Media, Power, and Public Affairs: You will examine the relationship between media, politics and power in contemporary political life. This unit focuses on a number of important foundational themes, including theories of media effects, the construction of political news, election campaigning, government communications and spin, media regulation, the emergence of digital media, the globalisation of media, agenda setting, and propaganda and the role of media in international affairs. The overarching rationale is that we live in an era in which the massive diversity of media, new technologies, and new methodologies demands new forms of analysis. The approach will be comparative and international.

Internet and New Media Politics:
 Drawing predominantly, though not exclusively, upon specialist academic journal literatures, this course focuses on a number of important contemporary debates about the role and influence of new technologies on the values, processes and outcomes of: global governance institutions; public bureaucracies; journalism and news production; representative institutions including political parties and legislatures; pressure groups and social movements. It also examines persistent and controversial policy problems generated by digital media, such as privacy and surveillance, the nature of contemporary media systems, and the balance of power between older and newer media logics in social and political life. By the end of the course students will have an understanding of the key issues thrown up by the internet and new media, as well as a critical perspective on what these terms actually mean. The approach will be comparative, drawing on examples from around the world, including the developing world, but the principal focus will be on the politics of the United States and Britain.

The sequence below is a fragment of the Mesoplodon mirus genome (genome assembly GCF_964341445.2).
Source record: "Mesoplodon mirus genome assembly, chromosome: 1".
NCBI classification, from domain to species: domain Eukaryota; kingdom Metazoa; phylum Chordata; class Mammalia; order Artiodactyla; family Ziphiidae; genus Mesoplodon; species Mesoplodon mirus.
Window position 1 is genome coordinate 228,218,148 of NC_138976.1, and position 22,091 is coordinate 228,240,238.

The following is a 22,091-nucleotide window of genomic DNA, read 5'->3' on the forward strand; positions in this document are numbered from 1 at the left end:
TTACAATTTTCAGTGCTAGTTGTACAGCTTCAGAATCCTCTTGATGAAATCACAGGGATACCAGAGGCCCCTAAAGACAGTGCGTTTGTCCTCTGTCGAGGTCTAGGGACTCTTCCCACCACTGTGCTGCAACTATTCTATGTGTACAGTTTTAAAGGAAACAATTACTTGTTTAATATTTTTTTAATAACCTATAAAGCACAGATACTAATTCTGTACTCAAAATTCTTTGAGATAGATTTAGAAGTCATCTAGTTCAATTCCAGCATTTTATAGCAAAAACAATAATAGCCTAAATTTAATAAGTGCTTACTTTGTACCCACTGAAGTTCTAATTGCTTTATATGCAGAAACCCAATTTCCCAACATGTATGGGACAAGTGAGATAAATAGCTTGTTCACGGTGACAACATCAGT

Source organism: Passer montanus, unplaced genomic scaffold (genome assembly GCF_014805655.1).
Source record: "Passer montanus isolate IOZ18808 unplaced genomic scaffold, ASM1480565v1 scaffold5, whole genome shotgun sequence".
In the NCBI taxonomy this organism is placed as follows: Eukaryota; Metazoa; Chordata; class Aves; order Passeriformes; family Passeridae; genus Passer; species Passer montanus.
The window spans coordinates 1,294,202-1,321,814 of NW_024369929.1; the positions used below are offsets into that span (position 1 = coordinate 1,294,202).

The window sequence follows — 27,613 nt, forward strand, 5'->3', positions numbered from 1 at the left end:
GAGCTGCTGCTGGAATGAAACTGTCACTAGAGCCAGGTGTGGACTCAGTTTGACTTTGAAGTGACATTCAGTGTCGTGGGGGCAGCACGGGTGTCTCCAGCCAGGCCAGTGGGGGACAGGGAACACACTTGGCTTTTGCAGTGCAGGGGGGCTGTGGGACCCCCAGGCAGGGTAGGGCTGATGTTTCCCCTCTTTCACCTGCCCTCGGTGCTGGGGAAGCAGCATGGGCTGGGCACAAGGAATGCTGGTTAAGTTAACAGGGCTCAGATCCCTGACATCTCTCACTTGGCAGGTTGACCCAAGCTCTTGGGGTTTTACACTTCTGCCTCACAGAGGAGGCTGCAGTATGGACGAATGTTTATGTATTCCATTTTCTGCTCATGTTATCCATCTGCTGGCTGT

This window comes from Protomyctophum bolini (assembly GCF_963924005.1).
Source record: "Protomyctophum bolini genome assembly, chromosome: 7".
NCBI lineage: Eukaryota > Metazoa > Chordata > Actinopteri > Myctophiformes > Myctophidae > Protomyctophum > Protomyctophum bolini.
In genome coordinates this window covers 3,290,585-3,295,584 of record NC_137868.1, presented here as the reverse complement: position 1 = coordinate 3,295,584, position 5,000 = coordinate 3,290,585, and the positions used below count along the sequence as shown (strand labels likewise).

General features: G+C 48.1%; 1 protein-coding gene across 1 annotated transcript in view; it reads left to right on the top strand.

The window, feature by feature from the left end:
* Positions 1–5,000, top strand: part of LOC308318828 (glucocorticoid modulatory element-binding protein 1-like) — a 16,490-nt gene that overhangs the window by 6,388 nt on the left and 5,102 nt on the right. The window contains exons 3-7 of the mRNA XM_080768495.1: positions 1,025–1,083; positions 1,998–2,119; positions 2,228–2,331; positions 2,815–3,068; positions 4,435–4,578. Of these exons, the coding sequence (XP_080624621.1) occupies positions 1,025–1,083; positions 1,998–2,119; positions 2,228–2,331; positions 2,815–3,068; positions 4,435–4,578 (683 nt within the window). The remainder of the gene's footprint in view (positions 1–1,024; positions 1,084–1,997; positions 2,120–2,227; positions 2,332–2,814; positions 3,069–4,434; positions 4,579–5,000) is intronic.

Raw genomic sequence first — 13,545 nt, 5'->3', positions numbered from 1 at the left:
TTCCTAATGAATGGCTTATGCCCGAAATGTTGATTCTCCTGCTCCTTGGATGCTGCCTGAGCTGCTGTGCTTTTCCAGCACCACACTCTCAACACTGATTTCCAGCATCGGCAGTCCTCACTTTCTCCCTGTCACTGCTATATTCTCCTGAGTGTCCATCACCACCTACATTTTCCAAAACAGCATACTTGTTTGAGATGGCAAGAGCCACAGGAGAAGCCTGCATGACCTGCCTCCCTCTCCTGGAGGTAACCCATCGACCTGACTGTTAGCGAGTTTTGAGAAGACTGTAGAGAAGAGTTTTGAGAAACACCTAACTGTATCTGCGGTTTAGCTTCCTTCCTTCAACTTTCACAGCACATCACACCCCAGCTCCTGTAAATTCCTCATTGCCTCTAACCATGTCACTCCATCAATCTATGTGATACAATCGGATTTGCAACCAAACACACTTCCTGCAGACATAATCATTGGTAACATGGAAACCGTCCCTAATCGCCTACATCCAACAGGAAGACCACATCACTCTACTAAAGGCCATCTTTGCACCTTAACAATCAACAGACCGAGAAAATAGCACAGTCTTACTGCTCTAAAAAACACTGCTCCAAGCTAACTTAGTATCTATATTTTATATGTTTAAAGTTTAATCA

Social Media and Politics: This course addresses the various ways in which social media are changing the relationships between politicians, citizens, and the media. The course will start by laying out broad arguments and debates about the democratic implications of social media that are ongoing not just in academic circles but also in public commentary, political circles, and policy networks—do social media expand or narrow civic engagement? Do they lead to cross-cutting relationships or self-reinforcing echo chambers? Do they hinder or promote political participation? Are they useful in campaigns or just the latest fashion? Do they foster effective direct communication between politicians and citizens? Are they best understood as technologies of freedom or as surveillance tools? These debates will be addressed throughout the course by drawing on recent empirical research published in the most highly rated academic journals in the field. The course will thus enable students to understand how social media are used by citizens, politicians, and media professionals to access, distribute, and co-produce contents that are relevant to politics and public affairs and establish opportunities for political and civic engagement.

Media, War and Conflict:
The post-9/11 global security situation and the 2003 Iraq war have prompted a marked increase in interest in questions concerning media, war and conflict. This unit examines the relationships between media, governments, military, and audiences/publics, in light of old, new, and potential future security events.

Introduction to Qualitative Research Methods in Politics and International Relations: